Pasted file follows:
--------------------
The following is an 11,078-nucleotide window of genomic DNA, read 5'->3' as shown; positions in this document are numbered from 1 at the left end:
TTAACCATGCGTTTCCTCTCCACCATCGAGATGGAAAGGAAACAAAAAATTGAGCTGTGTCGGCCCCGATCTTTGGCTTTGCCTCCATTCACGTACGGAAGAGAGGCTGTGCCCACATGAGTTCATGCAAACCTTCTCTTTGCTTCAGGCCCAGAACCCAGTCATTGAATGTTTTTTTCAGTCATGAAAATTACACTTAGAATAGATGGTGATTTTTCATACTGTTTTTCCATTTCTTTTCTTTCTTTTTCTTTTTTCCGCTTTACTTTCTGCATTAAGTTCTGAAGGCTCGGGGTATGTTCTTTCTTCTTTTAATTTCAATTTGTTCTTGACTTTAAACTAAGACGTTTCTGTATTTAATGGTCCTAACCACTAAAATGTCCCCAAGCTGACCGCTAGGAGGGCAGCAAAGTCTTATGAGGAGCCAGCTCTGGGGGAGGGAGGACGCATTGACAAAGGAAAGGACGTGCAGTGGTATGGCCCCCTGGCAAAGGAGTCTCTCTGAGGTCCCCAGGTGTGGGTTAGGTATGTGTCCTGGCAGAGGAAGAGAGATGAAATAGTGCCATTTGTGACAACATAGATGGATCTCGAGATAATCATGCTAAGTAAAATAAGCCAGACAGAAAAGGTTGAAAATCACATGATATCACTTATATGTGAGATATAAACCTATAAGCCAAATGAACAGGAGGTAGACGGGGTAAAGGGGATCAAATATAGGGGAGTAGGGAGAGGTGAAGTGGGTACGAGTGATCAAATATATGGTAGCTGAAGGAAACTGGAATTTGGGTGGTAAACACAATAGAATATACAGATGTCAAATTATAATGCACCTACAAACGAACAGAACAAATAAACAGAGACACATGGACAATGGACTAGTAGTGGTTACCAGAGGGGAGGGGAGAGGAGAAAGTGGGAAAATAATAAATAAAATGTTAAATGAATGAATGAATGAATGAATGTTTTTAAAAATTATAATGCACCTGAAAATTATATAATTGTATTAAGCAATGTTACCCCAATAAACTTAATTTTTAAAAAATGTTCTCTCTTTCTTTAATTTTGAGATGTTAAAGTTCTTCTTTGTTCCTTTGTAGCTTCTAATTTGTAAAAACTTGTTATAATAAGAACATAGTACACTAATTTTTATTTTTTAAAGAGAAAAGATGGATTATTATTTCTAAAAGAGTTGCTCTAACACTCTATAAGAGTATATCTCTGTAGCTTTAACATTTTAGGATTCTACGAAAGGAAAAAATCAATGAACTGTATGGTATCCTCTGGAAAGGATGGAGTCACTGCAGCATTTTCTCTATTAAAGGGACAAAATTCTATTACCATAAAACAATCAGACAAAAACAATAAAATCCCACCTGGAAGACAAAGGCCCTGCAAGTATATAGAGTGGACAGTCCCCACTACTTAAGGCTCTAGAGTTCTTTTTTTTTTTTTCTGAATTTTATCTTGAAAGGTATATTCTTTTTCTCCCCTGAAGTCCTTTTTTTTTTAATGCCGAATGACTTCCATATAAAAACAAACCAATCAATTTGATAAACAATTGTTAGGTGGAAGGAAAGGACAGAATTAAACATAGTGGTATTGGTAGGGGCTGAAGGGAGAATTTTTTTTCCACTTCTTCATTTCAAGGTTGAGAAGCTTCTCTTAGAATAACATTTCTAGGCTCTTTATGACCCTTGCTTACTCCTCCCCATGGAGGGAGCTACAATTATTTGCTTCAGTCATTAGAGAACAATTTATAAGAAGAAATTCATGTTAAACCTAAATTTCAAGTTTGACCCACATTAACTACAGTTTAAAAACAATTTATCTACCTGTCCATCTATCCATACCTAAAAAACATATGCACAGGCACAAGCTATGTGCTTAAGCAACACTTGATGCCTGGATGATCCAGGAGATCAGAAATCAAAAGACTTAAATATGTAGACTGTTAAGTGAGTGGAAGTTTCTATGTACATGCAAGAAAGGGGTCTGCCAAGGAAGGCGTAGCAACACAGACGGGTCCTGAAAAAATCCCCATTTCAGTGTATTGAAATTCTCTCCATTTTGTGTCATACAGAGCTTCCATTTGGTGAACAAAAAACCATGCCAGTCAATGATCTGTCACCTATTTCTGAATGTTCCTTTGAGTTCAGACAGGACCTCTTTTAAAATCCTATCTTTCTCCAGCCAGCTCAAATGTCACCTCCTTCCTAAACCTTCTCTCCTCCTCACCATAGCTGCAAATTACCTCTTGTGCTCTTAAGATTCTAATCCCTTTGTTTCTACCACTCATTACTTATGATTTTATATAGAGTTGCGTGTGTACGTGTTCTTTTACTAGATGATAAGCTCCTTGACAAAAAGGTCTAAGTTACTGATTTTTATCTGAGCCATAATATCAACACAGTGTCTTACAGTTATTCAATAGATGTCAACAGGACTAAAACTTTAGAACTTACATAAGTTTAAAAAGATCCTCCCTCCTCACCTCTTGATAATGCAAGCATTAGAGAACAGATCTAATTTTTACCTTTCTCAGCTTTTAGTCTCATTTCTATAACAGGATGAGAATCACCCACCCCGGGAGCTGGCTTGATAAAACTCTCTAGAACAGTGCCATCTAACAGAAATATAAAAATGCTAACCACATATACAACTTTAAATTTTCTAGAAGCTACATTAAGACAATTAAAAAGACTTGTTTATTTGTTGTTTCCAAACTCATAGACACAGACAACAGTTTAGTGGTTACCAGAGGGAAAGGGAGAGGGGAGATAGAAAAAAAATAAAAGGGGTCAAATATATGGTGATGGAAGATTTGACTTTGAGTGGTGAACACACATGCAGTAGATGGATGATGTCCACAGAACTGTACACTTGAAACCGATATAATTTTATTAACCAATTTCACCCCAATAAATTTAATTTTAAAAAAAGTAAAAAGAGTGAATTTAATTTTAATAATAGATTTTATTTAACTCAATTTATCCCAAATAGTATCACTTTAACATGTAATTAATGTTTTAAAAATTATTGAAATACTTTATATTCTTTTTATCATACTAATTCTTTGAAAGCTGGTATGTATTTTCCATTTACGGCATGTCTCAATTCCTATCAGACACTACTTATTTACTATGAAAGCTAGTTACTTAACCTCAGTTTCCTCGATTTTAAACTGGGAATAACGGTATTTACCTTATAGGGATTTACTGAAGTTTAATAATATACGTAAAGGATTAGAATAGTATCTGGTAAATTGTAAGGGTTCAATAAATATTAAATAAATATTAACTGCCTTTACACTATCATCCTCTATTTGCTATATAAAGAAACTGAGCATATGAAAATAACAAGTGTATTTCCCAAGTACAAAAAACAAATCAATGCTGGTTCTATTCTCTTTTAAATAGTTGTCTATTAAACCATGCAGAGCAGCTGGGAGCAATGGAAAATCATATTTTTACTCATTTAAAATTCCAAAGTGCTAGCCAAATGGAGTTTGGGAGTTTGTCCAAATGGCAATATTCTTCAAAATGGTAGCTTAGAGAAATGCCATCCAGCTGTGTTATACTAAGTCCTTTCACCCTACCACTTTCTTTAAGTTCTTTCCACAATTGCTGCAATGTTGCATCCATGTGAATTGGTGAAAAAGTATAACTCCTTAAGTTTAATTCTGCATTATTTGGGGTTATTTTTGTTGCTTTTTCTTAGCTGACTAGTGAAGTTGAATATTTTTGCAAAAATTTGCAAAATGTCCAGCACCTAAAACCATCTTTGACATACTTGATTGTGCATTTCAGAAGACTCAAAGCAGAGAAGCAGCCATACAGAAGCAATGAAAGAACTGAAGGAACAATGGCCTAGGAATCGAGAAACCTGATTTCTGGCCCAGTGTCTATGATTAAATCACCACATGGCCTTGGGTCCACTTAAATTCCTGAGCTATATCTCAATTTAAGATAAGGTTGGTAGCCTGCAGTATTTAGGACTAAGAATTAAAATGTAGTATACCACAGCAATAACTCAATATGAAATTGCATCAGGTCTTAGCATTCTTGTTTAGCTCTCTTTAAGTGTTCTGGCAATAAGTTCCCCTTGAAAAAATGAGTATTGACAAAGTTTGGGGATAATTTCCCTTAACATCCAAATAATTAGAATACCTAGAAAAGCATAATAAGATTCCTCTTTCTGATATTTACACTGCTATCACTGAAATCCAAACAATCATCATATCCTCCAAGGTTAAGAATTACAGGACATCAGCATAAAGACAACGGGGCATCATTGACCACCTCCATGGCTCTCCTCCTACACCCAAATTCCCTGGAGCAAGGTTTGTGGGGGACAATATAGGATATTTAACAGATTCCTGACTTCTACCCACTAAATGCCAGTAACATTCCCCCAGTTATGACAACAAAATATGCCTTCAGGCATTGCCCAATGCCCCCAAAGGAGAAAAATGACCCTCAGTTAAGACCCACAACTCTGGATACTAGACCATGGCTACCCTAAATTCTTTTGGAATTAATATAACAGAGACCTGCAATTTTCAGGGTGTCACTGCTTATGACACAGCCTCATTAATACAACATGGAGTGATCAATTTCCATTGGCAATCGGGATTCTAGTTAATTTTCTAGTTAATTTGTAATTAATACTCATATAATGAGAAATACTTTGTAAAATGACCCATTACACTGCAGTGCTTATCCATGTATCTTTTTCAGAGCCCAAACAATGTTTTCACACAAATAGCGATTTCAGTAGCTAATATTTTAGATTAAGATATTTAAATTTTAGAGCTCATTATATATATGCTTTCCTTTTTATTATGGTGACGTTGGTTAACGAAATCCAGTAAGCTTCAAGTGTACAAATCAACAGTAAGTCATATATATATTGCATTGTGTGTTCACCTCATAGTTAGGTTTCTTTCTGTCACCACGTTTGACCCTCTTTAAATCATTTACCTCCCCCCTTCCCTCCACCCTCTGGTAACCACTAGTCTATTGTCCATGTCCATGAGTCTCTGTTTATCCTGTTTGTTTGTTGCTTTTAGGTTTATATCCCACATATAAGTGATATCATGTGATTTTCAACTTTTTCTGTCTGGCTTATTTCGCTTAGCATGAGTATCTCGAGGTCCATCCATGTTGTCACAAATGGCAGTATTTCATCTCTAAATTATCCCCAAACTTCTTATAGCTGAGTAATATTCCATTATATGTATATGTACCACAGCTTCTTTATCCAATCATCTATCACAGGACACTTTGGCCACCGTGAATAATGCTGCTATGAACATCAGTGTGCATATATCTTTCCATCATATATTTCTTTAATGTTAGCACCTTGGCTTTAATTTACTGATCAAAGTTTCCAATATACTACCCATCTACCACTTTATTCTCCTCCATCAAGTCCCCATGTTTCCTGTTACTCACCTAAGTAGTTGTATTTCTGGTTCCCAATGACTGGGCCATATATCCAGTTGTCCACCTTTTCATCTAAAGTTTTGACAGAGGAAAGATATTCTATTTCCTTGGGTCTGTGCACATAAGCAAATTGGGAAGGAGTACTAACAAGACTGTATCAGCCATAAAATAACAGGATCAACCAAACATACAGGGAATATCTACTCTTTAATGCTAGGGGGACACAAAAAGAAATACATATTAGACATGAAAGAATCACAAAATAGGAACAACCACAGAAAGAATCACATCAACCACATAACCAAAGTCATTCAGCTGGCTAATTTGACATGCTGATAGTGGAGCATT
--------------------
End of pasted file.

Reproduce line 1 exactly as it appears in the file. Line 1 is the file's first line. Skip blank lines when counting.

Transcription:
The following is an 11,078-nucleotide window of genomic DNA, read 5'->3' as shown; positions in this document are numbered from 1 at the left end: